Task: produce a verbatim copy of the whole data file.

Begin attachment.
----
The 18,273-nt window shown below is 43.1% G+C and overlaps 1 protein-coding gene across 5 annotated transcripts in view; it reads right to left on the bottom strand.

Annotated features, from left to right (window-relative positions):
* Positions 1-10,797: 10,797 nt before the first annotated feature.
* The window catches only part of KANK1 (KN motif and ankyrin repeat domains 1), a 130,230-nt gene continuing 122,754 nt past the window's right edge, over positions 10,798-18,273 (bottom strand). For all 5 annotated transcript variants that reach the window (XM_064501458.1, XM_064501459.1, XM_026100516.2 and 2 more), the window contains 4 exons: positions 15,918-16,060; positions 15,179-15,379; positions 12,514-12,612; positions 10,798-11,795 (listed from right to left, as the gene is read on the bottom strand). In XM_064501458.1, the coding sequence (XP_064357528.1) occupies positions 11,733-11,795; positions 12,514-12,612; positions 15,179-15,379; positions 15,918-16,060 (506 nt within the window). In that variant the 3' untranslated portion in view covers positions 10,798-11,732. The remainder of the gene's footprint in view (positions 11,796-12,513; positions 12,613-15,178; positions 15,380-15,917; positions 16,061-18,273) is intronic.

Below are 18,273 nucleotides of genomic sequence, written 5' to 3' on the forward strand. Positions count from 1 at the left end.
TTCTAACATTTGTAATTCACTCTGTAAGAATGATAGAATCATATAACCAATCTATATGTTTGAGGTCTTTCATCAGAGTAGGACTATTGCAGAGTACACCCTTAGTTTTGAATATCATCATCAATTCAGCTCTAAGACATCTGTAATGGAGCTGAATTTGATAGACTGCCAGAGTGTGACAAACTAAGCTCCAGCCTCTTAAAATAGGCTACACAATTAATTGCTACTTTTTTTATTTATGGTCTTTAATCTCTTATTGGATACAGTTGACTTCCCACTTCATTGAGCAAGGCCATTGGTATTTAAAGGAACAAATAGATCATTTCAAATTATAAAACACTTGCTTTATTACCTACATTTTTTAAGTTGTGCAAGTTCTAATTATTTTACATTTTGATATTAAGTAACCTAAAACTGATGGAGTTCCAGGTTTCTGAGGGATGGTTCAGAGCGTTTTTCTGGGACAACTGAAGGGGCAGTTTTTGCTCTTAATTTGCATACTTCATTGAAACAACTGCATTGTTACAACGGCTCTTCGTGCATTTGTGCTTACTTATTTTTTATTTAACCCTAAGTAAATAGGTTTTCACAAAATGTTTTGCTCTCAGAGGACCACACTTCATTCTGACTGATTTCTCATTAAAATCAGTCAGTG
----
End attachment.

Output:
The 18,273-nt window shown below is 43.1% G+C and overlaps 1 protein-coding gene across 5 annotated transcripts in view; it reads right to left on the bottom strand.

Annotated features, from left to right (window-relative positions):
* Positions 1-10,797: 10,797 nt before the first annotated feature.
* The window catches only part of KANK1 (KN motif and ankyrin repeat domains 1), a 130,230-nt gene continuing 122,754 nt past the window's right edge, over positions 10,798-18,273 (bottom strand). For all 5 annotated transcript variants that reach the window (XM_064501458.1, XM_064501459.1, XM_026100516.2 and 2 more), the window contains 4 exons: positions 15,918-16,060; positions 15,179-15,379; positions 12,514-12,612; positions 10,798-11,795 (listed from right to left, as the gene is read on the bottom strand). In XM_064501458.1, the coding sequence (XP_064357528.1) occupies positions 11,733-11,795; positions 12,514-12,612; positions 15,179-15,379; positions 15,918-16,060 (506 nt within the window). In that variant the 3' untranslated portion in view covers positions 10,798-11,732. The remainder of the gene's footprint in view (positions 11,796-12,513; positions 12,613-15,178; positions 15,380-15,917; positions 16,061-18,273) is intronic.

Below are 18,273 nucleotides of genomic sequence, written 5' to 3' on the forward strand. Positions count from 1 at the left end.
TTCTAACATTTGTAATTCACTCTGTAAGAATGATAGAATCATATAACCAATCTATATGTTTGAGGTCTTTCATCAGAGTAGGACTATTGCAGAGTACACCCTTAGTTTTGAATATCATCATCAATTCAGCTCTAAGACATCTGTAATGGAGCTGAATTTGATAGACTGCCAGAGTGTGACAAACTAAGCTCCAGCCTCTTAAAATAGGCTACACAATTAATTGCTACTTTTTTTATTTATGGTCTTTAATCTCTTATTGGATACAGTTGACTTCCCACTTCATTGAGCAAGGCCATTGGTATTTAAAGGAACAAATAGATCATTTCAAATTATAAAACACTTGCTTTATTACCTACATTTTTTAAGTTGTGCAAGTTCTAATTATTTTACATTTTGATATTAAGTAACCTAAAACTGATGGAGTTCCAGGTTTCTGAGGGATGGTTCAGAGCGTTTTTCTGGGACAACTGAAGGGGCAGTTTTTGCTCTTAATTTGCATACTTCATTGAAACAACTGCATTGTTACAACGGCTCTTCGTGCATTTGTGCTTACTTATTTTTTATTTAACCCTAAGTAAATAGGTTTTCACAAAATGTTTTGCTCTCAGAGGACCACACTTCATTCTGACTGATTTCTCATTAAAATCAGTCAGTG